Oral Presentation Annual Meetings of the Endocrine Society of Australia and Society for Reproductive Biology and Australia and New Zealand Bone and Mineral Society 2016

SIRT2 regulates mammalian female meiosis via APC-independent proteolysis (#160)

Wei Guo Loh 1 , Lindsay E Wu 2 , Angelique Riepsamen 1 , David A Sinclair 2 3 4 , Hayden A Homer 1 5
  1. School of Women's and Children's Health, University of New South Wales, Sydney, New South Wales, Australia
  2. School of Medical Sciences, University of New South Wales, Sydney, New South Wales, Australia
  3. Genetics Department, Harvard Medical School, Boston, MA, USA
  4. Glenn Labs for the Biological Mechanisms of Aging, Harvard Medical School, Boston, MA, USA
  5. University of Queensland Centre for Clinical Research, Royal Brisbane & Women’s Hospital Campus, Herston, Queensland, Australia

Female mammalian meiosis consists of a protracted G2-phase arrest followed by two consecutive meiotic M-phases (meiosis I and meiosis II) culminating in a second arrest at metaphase II. This unique sequence is underpinned by precisely regulated proteolysis, which to-date, is understood to be orchestrated exclusively by the anaphase-promoting complex (APC). The APC ubiquitinates key cell-cycle proteins such as cyclin B1 and securin, thereby earmarking them for destruction by the 26S proteasome. 

SIRT2, one member of the family of NAD+-dependent sirtuin deacetylases, is emerging as a pivotal regulator of protein stability in somatic cells. Very little is known regarding the involvement of deacetylation in post-translational control in oocytes. Here we studied SIRT2 in mouse oocytes using highly specific small molecule inhibitors, which enabled temporally controlled SIRT2 disruption during meiosis.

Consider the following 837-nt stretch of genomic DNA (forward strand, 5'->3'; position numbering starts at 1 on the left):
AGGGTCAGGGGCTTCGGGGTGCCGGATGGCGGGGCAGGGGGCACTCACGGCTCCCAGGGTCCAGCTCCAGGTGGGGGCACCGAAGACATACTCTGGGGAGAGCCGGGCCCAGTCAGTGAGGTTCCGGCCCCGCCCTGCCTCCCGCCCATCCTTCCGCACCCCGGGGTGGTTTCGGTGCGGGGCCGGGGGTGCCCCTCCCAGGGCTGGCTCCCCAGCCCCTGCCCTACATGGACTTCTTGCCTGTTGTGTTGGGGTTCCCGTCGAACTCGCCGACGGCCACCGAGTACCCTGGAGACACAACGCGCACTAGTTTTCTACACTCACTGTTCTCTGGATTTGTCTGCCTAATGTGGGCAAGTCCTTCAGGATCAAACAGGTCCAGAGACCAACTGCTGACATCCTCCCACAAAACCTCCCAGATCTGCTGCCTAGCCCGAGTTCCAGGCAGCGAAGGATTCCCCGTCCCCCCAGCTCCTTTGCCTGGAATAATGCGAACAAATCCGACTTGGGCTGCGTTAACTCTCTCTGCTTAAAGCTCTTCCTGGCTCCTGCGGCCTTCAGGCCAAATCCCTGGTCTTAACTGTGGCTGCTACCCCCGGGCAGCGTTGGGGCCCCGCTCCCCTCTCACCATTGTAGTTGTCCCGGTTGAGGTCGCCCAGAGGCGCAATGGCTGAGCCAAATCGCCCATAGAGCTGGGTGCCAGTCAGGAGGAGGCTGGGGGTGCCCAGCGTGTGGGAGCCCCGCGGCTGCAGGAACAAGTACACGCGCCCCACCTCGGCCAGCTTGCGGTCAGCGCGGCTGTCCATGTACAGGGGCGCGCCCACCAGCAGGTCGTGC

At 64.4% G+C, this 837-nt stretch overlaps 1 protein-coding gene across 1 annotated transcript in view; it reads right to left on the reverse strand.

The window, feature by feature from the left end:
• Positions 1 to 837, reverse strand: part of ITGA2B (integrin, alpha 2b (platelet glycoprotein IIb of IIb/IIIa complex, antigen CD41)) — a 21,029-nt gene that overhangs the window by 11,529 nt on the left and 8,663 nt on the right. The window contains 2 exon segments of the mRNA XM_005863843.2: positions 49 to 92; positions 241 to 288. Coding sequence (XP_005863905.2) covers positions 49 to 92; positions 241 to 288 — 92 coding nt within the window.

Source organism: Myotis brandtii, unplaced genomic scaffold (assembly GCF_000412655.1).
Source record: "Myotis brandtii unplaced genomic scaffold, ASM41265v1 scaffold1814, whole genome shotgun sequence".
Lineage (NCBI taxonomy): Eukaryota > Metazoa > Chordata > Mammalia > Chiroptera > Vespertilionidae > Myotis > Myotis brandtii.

We found that disrupting SIRT2 in G2-arrested oocytes using either of two inhibitors or by morpholino-induced knockdown severely impaired the G2-M transition marked by reduced germinal vesicle breakdown (GVBD). Using Western blotting and time-lapse fluorescence imaging, we established that suppressed GVBD  was due to excessive proteasome-mediated destruction of cyclin B1 and securin that was acetylation-dependent. Excessive proteolysis also ensued when SIRT2 inhibition was selectively imposed during meiosis I or after metaphase II arrest. Remarkably, exaggerated proteolysis during any of these meiotic stages proceeded even when the APC was disabled by depleting its co-activators, Cdh1 and Cdc20, showing that APC was not responsible for protein destruction. Significantly, unrestrained proteolysis during either meiosis I or meiosis II led to spindle collapse and to exit into an interphase-like state.

These findings reveal a novel mechanism involving SIRT2-mediated deacetylation that is critical for fine-tuning proteolysis required for meiotic maturation. Since levels of SIRT2’s essential co-factor, NAD+, decline with ageing, these data uncover a direct link between metabolic health during ageing and meiotic cell-cycle control.